According to the ECIA, the advantages of a standard 2D barcode system include:
- Accurate information
- One scan loads all information
- Eliminates proofing
- Eliminates human error
- Cuts cost
- Reduces training time
- Increased participation from manufacturer community
- Confidence in supplier provided labels and pack slips
- Eliminates the need for internal testing
- Industry-wide commitment is both incentive and imperative to convert to 2D
- Single testing process eliminates duplicate efforts with each distributor
ECIA published the EIGP 114.00 document for 2D Barcode Labeling in 2015. Categorized as an ECIA guideline, the EIGP 114.00 was drafted for the sake of the manufacturer community to enable them to more easily convert from linear to 2D bar code labeling. Some large distributors have already implemented 2D requirements to realize benefits within their own supply chains, ECIA said in a release.
Moving to a 2D barcode systems is not cost-prohibitive. The printers and scanners used for 1D bar codes are easily adapted for 2D. There is some software configuration needed for packing slips, Verb said, but nothing that hasn’t been dealt with in other industries.
Right now the ECIA Supply Chain Council has agreed on about 99 percent of the common relevant data fields. Once they are finalized they will go up for public review. It would be possible to have the specification issued by July, Verb said -- roughly 6 months from the start of the process.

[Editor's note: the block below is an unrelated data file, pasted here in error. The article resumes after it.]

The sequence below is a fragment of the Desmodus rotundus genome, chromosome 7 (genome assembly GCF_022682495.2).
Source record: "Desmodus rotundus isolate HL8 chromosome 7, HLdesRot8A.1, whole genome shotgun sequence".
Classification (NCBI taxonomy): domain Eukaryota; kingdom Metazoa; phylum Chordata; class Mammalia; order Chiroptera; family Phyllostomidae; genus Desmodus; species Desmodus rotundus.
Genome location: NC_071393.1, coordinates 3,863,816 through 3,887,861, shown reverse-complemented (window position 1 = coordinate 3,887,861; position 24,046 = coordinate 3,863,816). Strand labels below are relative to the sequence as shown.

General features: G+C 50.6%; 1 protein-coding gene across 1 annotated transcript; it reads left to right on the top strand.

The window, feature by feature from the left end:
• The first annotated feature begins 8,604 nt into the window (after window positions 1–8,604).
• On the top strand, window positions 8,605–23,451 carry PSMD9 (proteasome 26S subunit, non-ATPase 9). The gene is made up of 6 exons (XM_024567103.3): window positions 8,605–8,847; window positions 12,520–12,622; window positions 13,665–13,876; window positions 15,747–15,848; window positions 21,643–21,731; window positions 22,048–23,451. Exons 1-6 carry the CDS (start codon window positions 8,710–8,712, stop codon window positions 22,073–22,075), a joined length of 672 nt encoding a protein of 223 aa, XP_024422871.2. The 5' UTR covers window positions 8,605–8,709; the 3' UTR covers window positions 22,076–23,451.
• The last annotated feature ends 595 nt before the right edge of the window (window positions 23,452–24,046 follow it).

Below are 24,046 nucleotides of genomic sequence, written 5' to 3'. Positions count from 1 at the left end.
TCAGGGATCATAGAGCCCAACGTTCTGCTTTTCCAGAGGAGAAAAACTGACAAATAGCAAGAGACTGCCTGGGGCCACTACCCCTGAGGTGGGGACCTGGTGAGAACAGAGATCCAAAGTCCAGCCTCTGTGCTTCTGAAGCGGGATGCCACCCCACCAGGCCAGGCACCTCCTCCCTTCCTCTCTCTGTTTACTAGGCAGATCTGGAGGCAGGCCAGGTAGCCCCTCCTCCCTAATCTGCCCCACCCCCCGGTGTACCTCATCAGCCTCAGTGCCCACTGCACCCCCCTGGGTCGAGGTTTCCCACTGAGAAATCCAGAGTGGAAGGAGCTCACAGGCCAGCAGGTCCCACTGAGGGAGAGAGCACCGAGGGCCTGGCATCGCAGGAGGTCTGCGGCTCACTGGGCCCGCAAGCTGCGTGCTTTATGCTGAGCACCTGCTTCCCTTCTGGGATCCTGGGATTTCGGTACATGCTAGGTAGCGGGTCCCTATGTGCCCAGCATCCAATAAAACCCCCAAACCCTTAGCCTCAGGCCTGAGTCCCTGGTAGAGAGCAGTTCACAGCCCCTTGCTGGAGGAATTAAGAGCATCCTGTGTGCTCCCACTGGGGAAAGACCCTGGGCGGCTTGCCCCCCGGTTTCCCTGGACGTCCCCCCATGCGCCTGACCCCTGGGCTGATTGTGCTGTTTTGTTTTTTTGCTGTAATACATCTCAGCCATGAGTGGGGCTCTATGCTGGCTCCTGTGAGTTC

Another possible use for 2D barcodes could be tracking data that has become increasingly important to customers, and that’s compliance information. Regulations such as RoHS and more recently the Conflict Minerals Act in the U.S. require that certain elements and materials contained in components and end-products be identified, declared and/or tracked. Most of the relevant data begins with suppliers; distributors pass it through to end-customers; then end-customers have to compile the data to demonstrate compliance. While the onus for compliance rests with end-customers, suppliers and distributors have dedicated a lot of time and resources toward managing and preserving the required data.
With a barcode standard in place, distributors can free up assets that can be directed toward real differentiation. “The customer has to be the focus with everything,” Verb observed. “That’s what's important and that’s why getting to the end point in getting a deliverable spec for the industry in a pretty rapid time frame is an achievement.”
"We’ve gotten a lot of collaboration with the distributors; they are working together and recognizing that what is important is the data and that the data—whatever it might be – should be pushed out to the industry in a consistent manner,” Verb added. “When we start testing this—it’s not a hard requirement – we hope manufacturers will jump in. We’re ready to roll up our sleeves and get to work. We hope all distributors and suppliers see this as a positive development.”